July 12, 2005
New York Author Trails Her Trash in ‘Garbage Land’
NEW YORK -- Author Elizabeth Royte went on a yearlong pilgrimage to "Garbage Land," trekking through landfills, paddling through trash-filled waters and smelling sewage treatment plants -- all just to find out what happens to the things that people throw away.
Inspired by environmental campaigns, Royte started in her Brooklyn home, tracking the path of everything from recycled paper to discarded computer parts and the septic sludge she flushed down the toilet. She chronicled her quest in the book "Garbage Land: On the Secret Trail of Trash," (Little, Brown) which was to hit stores on Wednesday."I thought this would be a fun adventure," the 45-year-old science writer and journalist told Reuters. "I didn't really understand how hazardous, dangerous or polluting what we threw out was to other people far and wide."
Royte had a lot of material to work with. She says Americans generate an average of 1.31 tons of garbage per person each year. Just under 27 percent of that is recycled or composted, 7.7 percent incinerated and 65.6 percent buried in the ground.
While on her trash tour Royte met recycling enthusiasts, sanitation workers, scrap yard operators and a man who advocated recycling feces. She went to landfills, water treatment plants, scrap yards and trash barges, where she picked up colorful slang like "disco rice" (maggots), "mongo" (valuable trash sanitation men save) and "Coney Island whitefish" (used condoms found in a canal).
TRASH AND DEATH
Another thing Royte discovered was that refuse collection is among the most dangerous occupations in America. There are 46 deaths per 100,000 garbage collectors, compared to an average fatality rate for all occupations of 4.7 per 100,000 workers.
Though she was welcomed by some plant operators and sanitation workers willing to help in her research, Royte also ran into some opposition. Denied access to a landfill in Bethlehem, Pennsylvania, she had to sneak into the restricted area.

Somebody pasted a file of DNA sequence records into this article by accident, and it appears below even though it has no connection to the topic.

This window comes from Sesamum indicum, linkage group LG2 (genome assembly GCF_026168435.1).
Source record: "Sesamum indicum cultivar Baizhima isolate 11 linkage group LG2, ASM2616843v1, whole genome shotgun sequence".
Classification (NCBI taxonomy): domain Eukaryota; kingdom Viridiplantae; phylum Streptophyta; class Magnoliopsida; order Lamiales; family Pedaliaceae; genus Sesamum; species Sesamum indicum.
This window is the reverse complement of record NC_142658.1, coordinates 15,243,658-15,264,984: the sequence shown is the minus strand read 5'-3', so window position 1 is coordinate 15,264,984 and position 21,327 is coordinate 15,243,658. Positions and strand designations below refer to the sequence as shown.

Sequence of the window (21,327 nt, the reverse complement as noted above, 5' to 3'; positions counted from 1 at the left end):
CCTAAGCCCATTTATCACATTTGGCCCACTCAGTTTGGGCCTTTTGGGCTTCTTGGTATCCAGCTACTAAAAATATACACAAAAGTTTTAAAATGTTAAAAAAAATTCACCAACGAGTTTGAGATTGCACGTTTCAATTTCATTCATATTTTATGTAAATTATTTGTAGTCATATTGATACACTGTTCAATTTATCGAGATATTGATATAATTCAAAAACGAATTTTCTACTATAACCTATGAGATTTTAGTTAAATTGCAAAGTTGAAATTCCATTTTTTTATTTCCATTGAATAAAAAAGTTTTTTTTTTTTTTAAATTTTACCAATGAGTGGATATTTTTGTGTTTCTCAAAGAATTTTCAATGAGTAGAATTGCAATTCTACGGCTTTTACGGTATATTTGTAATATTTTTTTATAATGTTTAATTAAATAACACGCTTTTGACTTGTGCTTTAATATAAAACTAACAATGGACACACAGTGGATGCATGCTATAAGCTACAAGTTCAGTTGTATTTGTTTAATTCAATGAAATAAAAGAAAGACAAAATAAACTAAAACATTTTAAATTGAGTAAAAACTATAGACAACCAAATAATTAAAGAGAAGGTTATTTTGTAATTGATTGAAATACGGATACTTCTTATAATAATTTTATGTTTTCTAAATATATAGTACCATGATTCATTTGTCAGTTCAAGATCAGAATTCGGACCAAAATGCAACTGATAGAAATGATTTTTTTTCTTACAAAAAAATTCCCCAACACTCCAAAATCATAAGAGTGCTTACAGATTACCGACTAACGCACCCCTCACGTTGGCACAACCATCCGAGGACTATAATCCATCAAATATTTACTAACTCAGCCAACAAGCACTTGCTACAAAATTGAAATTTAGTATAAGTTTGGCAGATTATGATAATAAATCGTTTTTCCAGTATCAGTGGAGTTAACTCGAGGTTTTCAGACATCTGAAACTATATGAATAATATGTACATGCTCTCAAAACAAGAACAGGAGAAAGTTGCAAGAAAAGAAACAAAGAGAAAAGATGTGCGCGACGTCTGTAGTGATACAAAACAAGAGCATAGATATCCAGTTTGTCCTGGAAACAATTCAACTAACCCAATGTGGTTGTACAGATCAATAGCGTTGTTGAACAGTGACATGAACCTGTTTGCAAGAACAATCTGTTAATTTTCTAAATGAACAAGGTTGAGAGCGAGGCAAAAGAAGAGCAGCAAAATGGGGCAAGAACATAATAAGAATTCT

"I was bent on getting in," she said. "I had this idea that I had to go up and walk over all these mounds to get to where they were dumping my stuff."
Seeking a closer look at New York City's Fresh Kills landfill, which became the world's largest dump in 1986 but was closed in 2001, Royte once maneuvered a kayak around a floating obstacle course of trash bobbing in the water.
Royte also came across a type of fertilizer called Granulite made from septic sludge. Smelling it and handling it was "no worse than handling raw meat," she said.
As she rode the subway home after one visit to a waste facility, a number of riders couldn't help but notice her stench. With the rancid odor embedded in her hair and clothing, she said she was transformed into a virtual stink bomb.
"People just moved away from me," Royte said. "It was really, really bad and I couldn't wait to get out of the train. I was lucky it wasn't rush hour."
Royte said one of the most surprising things she learned was that municipal waste, including home and business trash, makes up only 2 percent of total U.S. waste. The rest, some 12 billion tons a year, is mostly nonhazardous industrial waste, plus mining, agriculture and hazardous waste.
Still she was determined to do what she could so she cut her daily trash output below the national average and stopped buying individually wrapped items in favor of bulk products, reducing the amount of packaging.
"We need to buy less and make better buying decisions," she said. "We're going to have to rethink how we deal with trash because so many things we throw out, we could reuse."